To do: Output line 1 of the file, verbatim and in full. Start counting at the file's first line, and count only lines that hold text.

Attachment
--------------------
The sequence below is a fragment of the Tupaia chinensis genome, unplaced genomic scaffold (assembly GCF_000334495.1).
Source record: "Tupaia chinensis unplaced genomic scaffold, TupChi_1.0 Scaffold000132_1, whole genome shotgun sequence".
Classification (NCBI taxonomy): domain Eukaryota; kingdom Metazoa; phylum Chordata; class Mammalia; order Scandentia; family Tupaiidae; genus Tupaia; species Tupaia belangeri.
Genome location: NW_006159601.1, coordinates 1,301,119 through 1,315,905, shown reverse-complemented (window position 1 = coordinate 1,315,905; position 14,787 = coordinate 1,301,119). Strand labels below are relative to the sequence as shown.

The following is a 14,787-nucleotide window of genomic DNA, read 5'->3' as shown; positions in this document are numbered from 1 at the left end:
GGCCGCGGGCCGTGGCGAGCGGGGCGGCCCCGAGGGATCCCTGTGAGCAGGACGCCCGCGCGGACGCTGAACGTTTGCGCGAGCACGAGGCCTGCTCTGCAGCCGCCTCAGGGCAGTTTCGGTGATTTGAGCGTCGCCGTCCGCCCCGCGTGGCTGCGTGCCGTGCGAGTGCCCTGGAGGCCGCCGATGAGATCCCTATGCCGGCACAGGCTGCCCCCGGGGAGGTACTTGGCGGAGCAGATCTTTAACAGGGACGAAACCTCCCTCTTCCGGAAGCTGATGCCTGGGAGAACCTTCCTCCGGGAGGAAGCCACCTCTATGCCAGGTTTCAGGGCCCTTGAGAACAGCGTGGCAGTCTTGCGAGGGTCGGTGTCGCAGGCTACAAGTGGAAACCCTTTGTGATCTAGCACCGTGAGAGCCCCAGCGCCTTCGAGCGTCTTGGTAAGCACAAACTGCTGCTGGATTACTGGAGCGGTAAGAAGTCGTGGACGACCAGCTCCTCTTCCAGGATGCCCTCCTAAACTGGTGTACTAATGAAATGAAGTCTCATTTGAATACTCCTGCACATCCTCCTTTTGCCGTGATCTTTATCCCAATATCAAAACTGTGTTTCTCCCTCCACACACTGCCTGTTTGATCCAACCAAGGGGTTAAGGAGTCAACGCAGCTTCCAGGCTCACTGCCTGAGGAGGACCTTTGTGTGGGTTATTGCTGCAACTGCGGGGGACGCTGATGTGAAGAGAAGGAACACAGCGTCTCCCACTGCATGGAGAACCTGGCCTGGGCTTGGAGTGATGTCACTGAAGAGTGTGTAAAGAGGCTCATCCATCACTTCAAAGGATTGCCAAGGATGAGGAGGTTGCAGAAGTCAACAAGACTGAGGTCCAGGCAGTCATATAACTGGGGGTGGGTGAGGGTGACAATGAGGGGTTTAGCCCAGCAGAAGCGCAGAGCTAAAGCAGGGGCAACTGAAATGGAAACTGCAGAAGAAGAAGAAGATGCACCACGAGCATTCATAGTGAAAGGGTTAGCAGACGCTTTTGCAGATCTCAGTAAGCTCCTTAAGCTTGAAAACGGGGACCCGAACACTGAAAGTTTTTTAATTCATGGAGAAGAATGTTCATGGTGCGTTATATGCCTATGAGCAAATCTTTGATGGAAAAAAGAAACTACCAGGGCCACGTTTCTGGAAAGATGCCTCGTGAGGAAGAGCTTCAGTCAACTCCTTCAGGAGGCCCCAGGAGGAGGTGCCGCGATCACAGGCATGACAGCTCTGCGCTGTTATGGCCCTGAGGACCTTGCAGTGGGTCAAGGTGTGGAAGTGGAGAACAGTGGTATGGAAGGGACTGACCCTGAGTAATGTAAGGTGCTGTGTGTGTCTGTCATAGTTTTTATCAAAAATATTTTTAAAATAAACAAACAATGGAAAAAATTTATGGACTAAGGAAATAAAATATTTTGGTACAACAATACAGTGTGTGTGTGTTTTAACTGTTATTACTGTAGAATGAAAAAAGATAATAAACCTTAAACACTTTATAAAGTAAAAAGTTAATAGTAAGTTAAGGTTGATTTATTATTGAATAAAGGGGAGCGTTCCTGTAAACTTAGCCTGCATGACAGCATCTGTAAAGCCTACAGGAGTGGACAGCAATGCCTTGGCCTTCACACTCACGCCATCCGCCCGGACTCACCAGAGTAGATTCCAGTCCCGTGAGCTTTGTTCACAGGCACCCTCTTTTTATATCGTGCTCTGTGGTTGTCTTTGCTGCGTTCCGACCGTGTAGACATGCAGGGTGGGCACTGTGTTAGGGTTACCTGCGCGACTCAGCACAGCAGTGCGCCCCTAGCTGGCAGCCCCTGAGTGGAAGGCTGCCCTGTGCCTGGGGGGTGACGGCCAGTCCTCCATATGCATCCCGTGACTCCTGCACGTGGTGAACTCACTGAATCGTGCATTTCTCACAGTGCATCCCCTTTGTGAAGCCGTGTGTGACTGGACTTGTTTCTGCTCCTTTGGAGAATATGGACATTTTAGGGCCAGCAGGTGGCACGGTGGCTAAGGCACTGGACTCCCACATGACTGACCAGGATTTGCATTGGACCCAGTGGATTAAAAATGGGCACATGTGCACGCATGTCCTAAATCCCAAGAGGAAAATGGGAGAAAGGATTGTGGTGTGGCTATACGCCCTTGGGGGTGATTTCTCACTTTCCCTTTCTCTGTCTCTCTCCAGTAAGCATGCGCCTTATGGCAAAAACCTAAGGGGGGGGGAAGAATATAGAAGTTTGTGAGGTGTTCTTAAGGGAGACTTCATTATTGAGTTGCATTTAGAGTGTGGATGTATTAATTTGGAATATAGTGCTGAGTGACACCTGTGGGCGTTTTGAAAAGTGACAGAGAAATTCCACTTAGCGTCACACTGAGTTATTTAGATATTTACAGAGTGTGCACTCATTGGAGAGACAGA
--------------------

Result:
The sequence below is a fragment of the Tupaia chinensis genome, unplaced genomic scaffold (assembly GCF_000334495.1).